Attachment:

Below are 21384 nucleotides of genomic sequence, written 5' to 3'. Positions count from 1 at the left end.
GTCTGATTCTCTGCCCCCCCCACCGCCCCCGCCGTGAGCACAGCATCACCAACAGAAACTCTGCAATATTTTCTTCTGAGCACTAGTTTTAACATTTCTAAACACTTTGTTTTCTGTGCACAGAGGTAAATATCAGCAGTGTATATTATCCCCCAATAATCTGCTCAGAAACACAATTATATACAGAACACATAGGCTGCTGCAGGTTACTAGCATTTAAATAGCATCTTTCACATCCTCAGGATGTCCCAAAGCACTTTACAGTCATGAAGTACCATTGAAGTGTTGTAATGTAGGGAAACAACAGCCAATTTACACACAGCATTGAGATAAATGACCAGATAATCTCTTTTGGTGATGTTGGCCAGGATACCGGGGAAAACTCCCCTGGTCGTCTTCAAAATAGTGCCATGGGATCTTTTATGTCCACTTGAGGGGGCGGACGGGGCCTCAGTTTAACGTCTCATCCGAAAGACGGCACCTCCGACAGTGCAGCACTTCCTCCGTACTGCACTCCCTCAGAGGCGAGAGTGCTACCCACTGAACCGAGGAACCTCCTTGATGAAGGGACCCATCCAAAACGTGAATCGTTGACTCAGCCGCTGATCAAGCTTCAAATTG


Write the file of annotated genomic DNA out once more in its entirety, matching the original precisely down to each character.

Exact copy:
Below are 21384 nucleotides of genomic sequence, written 5' to 3'. Positions count from 1 at the left end.
GTCTGATTCTCTGCCCCCCCCACCGCCCCCGCCGTGAGCACAGCATCACCAACAGAAACTCTGCAATATTTTCTTCTGAGCACTAGTTTTAACATTTCTAAACACTTTGTTTTCTGTGCACAGAGGTAAATATCAGCAGTGTATATTATCCCCCAATAATCTGCTCAGAAACACAATTATATACAGAACACATAGGCTGCTGCAGGTTACTAGCATTTAAATAGCATCTTTCACATCCTCAGGATGTCCCAAAGCACTTTACAGTCATGAAGTACCATTGAAGTGTTGTAATGTAGGGAAACAACAGCCAATTTACACACAGCATTGAGATAAATGACCAGATAATCTCTTTTGGTGATGTTGGCCAGGATACCGGGGAAAACTCCCCTGGTCGTCTTCAAAATAGTGCCATGGGATCTTTTATGTCCACTTGAGGGGGCGGACGGGGCCTCAGTTTAACGTCTCATCCGAAAGACGGCACCTCCGACAGTGCAGCACTTCCTCCGTACTGCACTCCCTCAGAGGCGAGAGTGCTACCCACTGAACCGAGGAACCTCCTTGATGAAGGGACCCATCCAAAACGTGAATCGTTGACTCAGCCGCTGATCAAGCTTCAAATTG